154

    The Dissent suggests that there was no Caldwell violation here because the prosecutor's statement was made "near the very beginning of his summation," and consisted of "accurate, unemotional, passing remarks." The Dissent also characterizes the prosecutor's remarks as "the mere mention of the fact that there would be an automatic appeal to the state supreme court."

    155

    It is true that the prosecutor's statement was made near the beginning of his summation, but his summation was not a lengthy speech, occupying a mere four pages of the transcript, App. at 393-97, of which the remarks in question take almost a full page. We cannot tell whether they were "emotional" or not, but they can hardly be characterized as "passing," as the prosecutor began by saying, "Let me say at the outset that what you do today is automatically reviewed by our Supreme Court." And, as we noted above, in that one paragraph, the prosecutor referred not once but twice to the Supreme Court -- both mentioning "automatic review" and that the interrogatory to be completed by the jurors also "goes to the Supreme Court."

    156

    We are unwilling to treat lightly the prosecutor's pointed references to appellate review of this crucial decision. Statements, like those made by the prosecutor here, "can be literally true but quite misleading by failing, for example, to disclose information essential to make what was said not misleading." Sawyer, 881 F.2d at 1285. As a result, a Caldwell violation may be established where a technically accurate statement describing the state appellate review process nonetheless "misled the jury to minimize its role in the sentencing process." Driscoll v. Delo, 71 F.3d 701, 713 (8th Cir. 1995) (holding that prosecutor had violated Caldwell by emphasizing that the trial judge could disregard the jury's recommendation of death even though no state judge had in fact ever done so).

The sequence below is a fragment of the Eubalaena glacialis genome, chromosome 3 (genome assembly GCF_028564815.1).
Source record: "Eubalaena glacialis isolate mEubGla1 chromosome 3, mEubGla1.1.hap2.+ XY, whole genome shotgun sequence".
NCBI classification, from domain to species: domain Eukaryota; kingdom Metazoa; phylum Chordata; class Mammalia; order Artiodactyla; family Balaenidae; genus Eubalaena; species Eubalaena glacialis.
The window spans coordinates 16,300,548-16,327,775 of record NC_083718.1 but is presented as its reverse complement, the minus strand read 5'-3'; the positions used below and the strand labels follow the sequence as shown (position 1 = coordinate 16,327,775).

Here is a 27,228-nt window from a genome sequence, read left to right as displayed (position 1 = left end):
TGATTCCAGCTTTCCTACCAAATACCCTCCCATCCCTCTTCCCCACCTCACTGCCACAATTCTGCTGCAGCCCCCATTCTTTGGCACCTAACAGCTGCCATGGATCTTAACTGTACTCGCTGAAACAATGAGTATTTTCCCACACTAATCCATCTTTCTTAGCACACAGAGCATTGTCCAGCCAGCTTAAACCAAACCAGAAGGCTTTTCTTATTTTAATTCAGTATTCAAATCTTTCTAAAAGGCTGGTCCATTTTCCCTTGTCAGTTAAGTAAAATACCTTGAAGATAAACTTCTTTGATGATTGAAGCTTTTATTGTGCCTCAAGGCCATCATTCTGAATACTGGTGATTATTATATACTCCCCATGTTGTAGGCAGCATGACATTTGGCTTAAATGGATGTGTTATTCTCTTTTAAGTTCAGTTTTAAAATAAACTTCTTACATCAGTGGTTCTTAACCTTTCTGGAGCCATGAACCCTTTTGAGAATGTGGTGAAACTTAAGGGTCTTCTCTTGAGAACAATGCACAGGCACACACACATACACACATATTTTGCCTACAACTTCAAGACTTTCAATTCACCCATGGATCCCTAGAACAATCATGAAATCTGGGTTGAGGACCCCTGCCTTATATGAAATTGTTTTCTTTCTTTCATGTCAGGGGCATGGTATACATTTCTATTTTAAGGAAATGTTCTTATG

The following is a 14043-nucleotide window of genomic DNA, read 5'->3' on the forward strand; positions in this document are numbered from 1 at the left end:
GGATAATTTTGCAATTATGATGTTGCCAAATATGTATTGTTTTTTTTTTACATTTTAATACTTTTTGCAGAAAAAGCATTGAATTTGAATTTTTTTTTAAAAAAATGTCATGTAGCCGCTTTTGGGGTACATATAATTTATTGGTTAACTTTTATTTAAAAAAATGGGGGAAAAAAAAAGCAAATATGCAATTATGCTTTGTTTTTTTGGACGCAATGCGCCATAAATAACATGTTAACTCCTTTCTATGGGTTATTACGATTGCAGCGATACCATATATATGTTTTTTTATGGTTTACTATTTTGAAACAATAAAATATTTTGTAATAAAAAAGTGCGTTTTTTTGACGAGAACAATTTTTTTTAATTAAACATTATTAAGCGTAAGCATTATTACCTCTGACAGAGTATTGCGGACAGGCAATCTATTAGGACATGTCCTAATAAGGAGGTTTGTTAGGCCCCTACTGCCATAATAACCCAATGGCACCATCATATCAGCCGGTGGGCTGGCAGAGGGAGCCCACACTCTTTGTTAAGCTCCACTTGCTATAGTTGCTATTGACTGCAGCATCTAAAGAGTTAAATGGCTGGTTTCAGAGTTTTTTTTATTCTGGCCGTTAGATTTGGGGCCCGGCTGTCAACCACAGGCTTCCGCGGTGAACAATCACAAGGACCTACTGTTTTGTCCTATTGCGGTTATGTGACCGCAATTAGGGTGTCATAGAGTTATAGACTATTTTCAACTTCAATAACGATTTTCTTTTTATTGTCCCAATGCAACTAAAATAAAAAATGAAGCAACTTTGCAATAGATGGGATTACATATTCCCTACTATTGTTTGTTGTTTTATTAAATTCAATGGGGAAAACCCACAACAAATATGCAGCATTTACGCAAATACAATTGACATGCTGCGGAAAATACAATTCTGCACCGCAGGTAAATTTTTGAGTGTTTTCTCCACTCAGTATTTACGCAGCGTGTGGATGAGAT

157

    Given the limited nature of the Delaware Supreme Court's review of a jury's sentence of death at the time of Riley's sentencing, a fact Liguori did not explain to the jury, we conclude that there was a Caldwell violation in this case.17 As suggested in Caldwell, jurors are unlikely to understand the exceptionally narrow scope of appellate review given to jury determinations on death. See 472 U.S. at 330-31; see also id. at 342, 105 S. Ct. 2633 (O'Connor, J., concurring). Although Liguori's remarks were brief, they were the first comments that the jury heard at sentencing, making them more likely to have made an impression. A statement does not have to be lengthy to be effective in suggesting to the jury that ultimate responsibility for sentencing lies elsewhere.

    158

    Moreover, nothing the trial court said corrected any misimpression left by the prosecution's statements, as the judge made no comment whatsoever pertaining to appellate review. Unlike Jones v. Butler, 864 F.2d 348, 360 (5th Cir. 1988), where the Court of Appeals for the Fifth Circuit held that the prosecutor's statement that "[I]f, in fact, you do return the death penalty . . . yours will not be the last word. Every sentence is reviewed by the Supreme Court," was improper but cured by a prompt curative instruction by the trial judge, here there was no curative instruction.18

    159

    Caldwell and its progeny make clear that "the sentencing jury must continue to feel the weight of responsibility so long as it has responsibility." Sawyer, 881 F.2d at 1282. Because the prosecutor's remarks may have misled the jury into thinking the Delaware Supreme Court was the final arbiter of Riley's fate, we conclude that Riley's constitutional rights were violated under Caldwell. Thus, even were we to find that Riley has not shown a Batson violation entitling him to a new trial, we still would direct the District Court to grant the writ of habeas corpus entitling Riley to a new sentencing hearing.

    III. CONCLUSION

    160

    This is an appropriate case for the issuance of a writ of habeas corpus. One of the principal objections to the operation of the death penalty in this country is that it is applied unevenly, particularly against poor black defendants. Another concern is that because of the complex review process, the jury may not comprehend the significance of its life-or-death decision. Both of these issues are implicated in this case. An appropriate order follows.

    Notes:

    *

    (Pursuant to Rule 43(c), F.R.A.P.)

    1